Friday, March 1, 2013

Laboring to Enter the Rest -- Clarifications

"11Let us labour therefore to enter into that rest, lest any man fall after the same example of unbelief." (Hebrews 4: 11)

This post is the most important for people like me, who grew up in church, and who never understood the complete and final  Finished Work of Jesus Christ at the Cross.

I was unskilled in righteousness (Hebrews 5: 13)

I never understood the meaning of grace, let alone its crucial importance in the lives of every believer.

We need as much of God's grace as possible in our lives.

We do not live this live ourselves,  but rather we live and breathe and have our being in Christ Jesus./

For so long, I was doing everything on my own.

I had a strange sense of fear and guilt in my lives. I was very easily hurt, too, full of myself, convinced that everything that I had and did and was -- it was all up to me.

That is so contrary to the goodness of God, which leads all men to repentance, but not just from death in our sins, but even for those who know and believe in the love of God, we need to learn more that Jesus wants to save us in every situation, not just from hell, but to bring more of heaven into our lives by His grace.

Now, when I learned about this "rest", I assumed that I was supposed to sit down and not do anything, and then God will take care of everything.

That is not the case at all:

"For even when we were with you, this we commanded you, that if any would not work, neither should he eat." (1 Thessalonians 3: 10)

There are many scriptures in Proverbs which denounce sloth:

"The soul of the sluggard desireth, and hath nothing: but the soul of the diligent shall be made fat." (Proverbs 13: 4)

What makes us diligent, of course, is that all our sins are forgiven, and the grace of God teaches us and empowers us to love and live the lively reign in Christ:

"10But by the grace of God I am what I am: and his grace which was bestowed upon me was not in vain; but I laboured more abundantly than they all: yet not I, but the grace of God which was with me. " (1 Corinthianss 15: 10)

The notion that we are called to rest physically and do nothing is completely contrary, antithetical even, to the "rest" of righteousness, in which we no longer have to do things to be accepted by God (Ephesians 1: 6)

Other scriptures glorify hard work:

"As the door turneth upon his hinges, so doth the slothful upon his bed." (Proverbs 26: 14)

A more accurate rendering of this verse would be:

"As a swinging door painfully creaks on its hingers, so does the slothful man toss and turn upon his bed."

Sloth and laziness are actually painful, causing harm to a man's body, as well as diminishing his resources and frustrating the grace of God in his life. He tosses and turns on his bed, but he has no rest!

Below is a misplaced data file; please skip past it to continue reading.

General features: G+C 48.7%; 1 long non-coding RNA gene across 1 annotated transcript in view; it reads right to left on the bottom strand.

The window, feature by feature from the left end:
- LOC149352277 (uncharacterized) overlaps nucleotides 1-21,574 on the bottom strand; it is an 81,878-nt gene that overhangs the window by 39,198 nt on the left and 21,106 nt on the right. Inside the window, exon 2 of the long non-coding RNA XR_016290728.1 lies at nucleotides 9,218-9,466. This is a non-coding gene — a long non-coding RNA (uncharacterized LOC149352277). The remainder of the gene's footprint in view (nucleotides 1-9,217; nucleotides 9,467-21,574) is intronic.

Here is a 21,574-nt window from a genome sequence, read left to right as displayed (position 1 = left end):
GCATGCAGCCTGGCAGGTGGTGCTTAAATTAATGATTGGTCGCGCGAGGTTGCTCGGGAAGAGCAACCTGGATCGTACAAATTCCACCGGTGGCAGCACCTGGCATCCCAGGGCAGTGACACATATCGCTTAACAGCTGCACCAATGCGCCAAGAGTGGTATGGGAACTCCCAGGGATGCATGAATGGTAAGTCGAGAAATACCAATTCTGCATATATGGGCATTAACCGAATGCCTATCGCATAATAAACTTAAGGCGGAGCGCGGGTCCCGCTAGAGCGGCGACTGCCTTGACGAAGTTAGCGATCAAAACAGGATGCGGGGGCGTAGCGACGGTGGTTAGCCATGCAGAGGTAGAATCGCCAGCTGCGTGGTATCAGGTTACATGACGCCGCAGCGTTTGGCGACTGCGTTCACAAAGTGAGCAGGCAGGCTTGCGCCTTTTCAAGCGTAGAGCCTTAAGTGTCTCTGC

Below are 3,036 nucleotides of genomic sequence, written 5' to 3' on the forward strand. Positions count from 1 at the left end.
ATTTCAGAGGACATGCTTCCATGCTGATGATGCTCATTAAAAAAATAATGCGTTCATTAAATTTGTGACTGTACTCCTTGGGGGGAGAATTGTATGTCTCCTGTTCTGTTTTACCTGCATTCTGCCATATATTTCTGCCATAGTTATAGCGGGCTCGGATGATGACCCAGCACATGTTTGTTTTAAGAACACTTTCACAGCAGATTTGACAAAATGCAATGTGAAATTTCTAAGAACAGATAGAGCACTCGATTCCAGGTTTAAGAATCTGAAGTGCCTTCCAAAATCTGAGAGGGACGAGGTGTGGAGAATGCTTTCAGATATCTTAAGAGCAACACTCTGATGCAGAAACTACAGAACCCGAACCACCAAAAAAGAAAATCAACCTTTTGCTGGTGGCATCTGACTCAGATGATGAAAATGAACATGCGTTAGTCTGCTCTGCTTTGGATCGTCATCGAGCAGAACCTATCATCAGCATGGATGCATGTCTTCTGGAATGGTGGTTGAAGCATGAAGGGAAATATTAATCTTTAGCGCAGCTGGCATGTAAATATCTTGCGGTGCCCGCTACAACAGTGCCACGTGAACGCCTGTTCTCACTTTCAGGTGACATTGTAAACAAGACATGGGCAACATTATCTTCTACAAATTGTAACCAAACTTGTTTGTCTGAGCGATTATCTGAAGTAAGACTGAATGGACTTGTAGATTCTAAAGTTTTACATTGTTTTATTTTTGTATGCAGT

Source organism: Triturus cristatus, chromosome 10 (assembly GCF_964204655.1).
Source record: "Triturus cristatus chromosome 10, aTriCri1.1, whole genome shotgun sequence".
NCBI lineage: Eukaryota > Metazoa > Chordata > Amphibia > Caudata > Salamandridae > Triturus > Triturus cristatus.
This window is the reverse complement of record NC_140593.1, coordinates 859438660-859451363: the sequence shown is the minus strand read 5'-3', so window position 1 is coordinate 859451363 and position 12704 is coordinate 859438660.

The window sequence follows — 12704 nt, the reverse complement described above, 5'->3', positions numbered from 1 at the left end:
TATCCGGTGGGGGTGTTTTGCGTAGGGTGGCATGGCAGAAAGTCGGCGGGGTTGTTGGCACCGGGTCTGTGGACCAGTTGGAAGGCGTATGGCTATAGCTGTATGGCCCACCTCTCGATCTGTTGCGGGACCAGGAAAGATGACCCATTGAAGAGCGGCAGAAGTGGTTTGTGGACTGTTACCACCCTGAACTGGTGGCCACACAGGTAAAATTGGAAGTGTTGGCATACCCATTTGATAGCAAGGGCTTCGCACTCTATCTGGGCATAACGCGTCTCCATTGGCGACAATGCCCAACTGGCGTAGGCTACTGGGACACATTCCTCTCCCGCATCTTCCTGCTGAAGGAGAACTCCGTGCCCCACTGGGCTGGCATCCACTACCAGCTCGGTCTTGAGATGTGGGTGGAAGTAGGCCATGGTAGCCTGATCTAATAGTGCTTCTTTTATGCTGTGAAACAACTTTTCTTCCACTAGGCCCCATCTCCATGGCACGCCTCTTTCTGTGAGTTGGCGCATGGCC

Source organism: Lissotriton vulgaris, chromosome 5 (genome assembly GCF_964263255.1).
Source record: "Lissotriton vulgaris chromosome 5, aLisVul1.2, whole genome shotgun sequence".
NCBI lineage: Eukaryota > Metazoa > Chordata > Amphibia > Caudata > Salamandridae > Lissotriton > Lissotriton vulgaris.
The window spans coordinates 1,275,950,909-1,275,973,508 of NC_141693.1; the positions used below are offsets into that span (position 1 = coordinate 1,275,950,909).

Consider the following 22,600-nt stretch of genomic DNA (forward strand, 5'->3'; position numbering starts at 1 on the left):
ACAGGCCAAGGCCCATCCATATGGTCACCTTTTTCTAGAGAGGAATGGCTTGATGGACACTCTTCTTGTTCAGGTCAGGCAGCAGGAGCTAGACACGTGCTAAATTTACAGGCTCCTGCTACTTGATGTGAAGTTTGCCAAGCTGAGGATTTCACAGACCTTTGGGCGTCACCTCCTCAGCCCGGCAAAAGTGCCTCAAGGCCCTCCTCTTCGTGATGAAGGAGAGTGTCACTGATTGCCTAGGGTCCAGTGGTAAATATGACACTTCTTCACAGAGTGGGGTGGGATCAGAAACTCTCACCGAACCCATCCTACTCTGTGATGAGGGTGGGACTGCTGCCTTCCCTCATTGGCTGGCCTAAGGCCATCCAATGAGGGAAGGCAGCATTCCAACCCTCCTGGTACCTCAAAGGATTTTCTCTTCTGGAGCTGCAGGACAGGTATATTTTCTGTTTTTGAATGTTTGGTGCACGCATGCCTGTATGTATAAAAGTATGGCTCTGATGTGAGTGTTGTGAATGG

The first mention of "door" gives us more insight:

"Lot went out at the door unto them, and shut the door after him" (Genesis 19:6)

The wicked men of Sodom wanted to rape the two angels who had visited Lot and his family, to take them out of the wicked city, but Lot closed the door to try and stop them. Lot (which means "veil") used his own efforts to stop the men, but our own efforts produce works of the flesh, instead of the fruit of the Spirit.

By extension, a "door" which is not closed is a door which allows sin and death to enter in. The grace of God stops us from sinning, but an open door implies that a person is still living in sin, still under sin, still in bondage to the law.

Under grace, sin has no dominion over us:

"14For sin shall not have dominion over you: for ye are not under the law, but under grace." (Romans 6: 14)


"11For the grace of God that bringeth salvation hath appeared to all men, 12Teaching us that, denying ungodliness and worldly lusts, we should live soberly, righteously, and godly, in this present world; 13Looking for that blessed hope, and the glorious appearing of the great God and our Saviour Jesus Christ; 14Who gave himself for us, that he might redeem us from all iniquity, and purify unto himself a peculiar people, zealous of good works." (Titus 2:11-14)

Notice that the grace of God direct us away from sin,  and enables us to live godly lives, "zealous for good works."

The grace of God, the rest from works for righteousness, does not induce or enhance "doing nothing", but rather allows us to focus our efforts in peaceful, good works of righteousness.

When we believe that God has blessed us with all Spiritual blessings (Ephesians 1:3), that He wants to bless the work of our hands, that any work that we do will profit because of His grace (Proverbs 14: 23), then we will not sit and do nothing, but do all things in our heart, for Christ strengthens us (Philippians 4: 13)

We rest from doing works for righteousness, but in no way does that mean that we sit and do nothing at all!

No comments:

Post a Comment